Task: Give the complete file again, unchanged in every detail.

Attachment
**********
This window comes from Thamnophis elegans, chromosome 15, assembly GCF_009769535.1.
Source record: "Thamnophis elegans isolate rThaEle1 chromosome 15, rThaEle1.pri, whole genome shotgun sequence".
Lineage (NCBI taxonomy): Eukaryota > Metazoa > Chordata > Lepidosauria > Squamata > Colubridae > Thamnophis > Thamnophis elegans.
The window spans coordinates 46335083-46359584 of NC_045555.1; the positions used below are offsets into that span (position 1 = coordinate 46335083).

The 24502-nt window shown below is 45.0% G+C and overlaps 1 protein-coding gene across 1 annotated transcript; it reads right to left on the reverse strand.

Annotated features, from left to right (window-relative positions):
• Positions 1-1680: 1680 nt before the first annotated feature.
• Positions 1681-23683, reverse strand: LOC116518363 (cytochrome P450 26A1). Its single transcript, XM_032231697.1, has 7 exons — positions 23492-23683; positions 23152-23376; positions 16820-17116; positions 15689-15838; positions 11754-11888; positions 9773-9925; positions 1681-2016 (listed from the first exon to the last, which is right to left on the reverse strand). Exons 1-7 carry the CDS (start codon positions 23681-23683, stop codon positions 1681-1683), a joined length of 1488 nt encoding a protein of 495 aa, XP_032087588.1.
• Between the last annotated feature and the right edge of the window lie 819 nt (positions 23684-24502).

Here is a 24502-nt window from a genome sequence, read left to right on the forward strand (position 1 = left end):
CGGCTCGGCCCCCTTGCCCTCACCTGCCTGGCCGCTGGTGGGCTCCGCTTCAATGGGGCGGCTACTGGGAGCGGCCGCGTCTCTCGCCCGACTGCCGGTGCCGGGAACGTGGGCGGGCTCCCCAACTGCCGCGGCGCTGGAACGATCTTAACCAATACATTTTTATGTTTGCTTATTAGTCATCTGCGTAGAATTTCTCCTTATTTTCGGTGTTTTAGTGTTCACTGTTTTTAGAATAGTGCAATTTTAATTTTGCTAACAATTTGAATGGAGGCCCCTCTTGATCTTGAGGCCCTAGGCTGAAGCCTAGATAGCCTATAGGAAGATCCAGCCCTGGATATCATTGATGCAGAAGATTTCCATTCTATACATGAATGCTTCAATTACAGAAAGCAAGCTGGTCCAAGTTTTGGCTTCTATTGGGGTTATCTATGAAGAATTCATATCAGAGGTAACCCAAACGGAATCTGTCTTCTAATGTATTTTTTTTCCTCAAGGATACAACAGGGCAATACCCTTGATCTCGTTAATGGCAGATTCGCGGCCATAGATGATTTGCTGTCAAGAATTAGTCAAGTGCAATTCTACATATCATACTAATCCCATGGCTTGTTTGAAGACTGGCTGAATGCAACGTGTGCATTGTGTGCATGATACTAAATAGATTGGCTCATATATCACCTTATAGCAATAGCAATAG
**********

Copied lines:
This window comes from Thamnophis elegans, chromosome 15, assembly GCF_009769535.1.
Source record: "Thamnophis elegans isolate rThaEle1 chromosome 15, rThaEle1.pri, whole genome shotgun sequence".
Lineage (NCBI taxonomy): Eukaryota > Metazoa > Chordata > Lepidosauria > Squamata > Colubridae > Thamnophis > Thamnophis elegans.
The window spans coordinates 46335083-46359584 of NC_045555.1; the positions used below are offsets into that span (position 1 = coordinate 46335083).

The 24502-nt window shown below is 45.0% G+C and overlaps 1 protein-coding gene across 1 annotated transcript; it reads right to left on the reverse strand.

Annotated features, from left to right (window-relative positions):
• Positions 1-1680: 1680 nt before the first annotated feature.
• Positions 1681-23683, reverse strand: LOC116518363 (cytochrome P450 26A1). Its single transcript, XM_032231697.1, has 7 exons — positions 23492-23683; positions 23152-23376; positions 16820-17116; positions 15689-15838; positions 11754-11888; positions 9773-9925; positions 1681-2016 (listed from the first exon to the last, which is right to left on the reverse strand). Exons 1-7 carry the CDS (start codon positions 23681-23683, stop codon positions 1681-1683), a joined length of 1488 nt encoding a protein of 495 aa, XP_032087588.1.
• Between the last annotated feature and the right edge of the window lie 819 nt (positions 23684-24502).

Here is a 24502-nt window from a genome sequence, read left to right on the forward strand (position 1 = left end):
CGGCTCGGCCCCCTTGCCCTCACCTGCCTGGCCGCTGGTGGGCTCCGCTTCAATGGGGCGGCTACTGGGAGCGGCCGCGTCTCTCGCCCGACTGCCGGTGCCGGGAACGTGGGCGGGCTCCCCAACTGCCGCGGCGCTGGAACGATCTTAACCAATACATTTTTATGTTTGCTTATTAGTCATCTGCGTAGAATTTCTCCTTATTTTCGGTGTTTTAGTGTTCACTGTTTTTAGAATAGTGCAATTTTAATTTTGCTAACAATTTGAATGGAGGCCCCTCTTGATCTTGAGGCCCTAGGCTGAAGCCTAGATAGCCTATAGGAAGATCCAGCCCTGGATATCATTGATGCAGAAGATTTCCATTCTATACATGAATGCTTCAATTACAGAAAGCAAGCTGGTCCAAGTTTTGGCTTCTATTGGGGTTATCTATGAAGAATTCATATCAGAGGTAACCCAAACGGAATCTGTCTTCTAATGTATTTTTTTTCCTCAAGGATACAACAGGGCAATACCCTTGATCTCGTTAATGGCAGATTCGCGGCCATAGATGATTTGCTGTCAAGAATTAGTCAAGTGCAATTCTACATATCATACTAATCCCATGGCTTGTTTGAAGACTGGCTGAATGCAACGTGTGCATTGTGTGCATGATACTAAATAGATTGGCTCATATATCACCTTATAGCAATAGCAATAG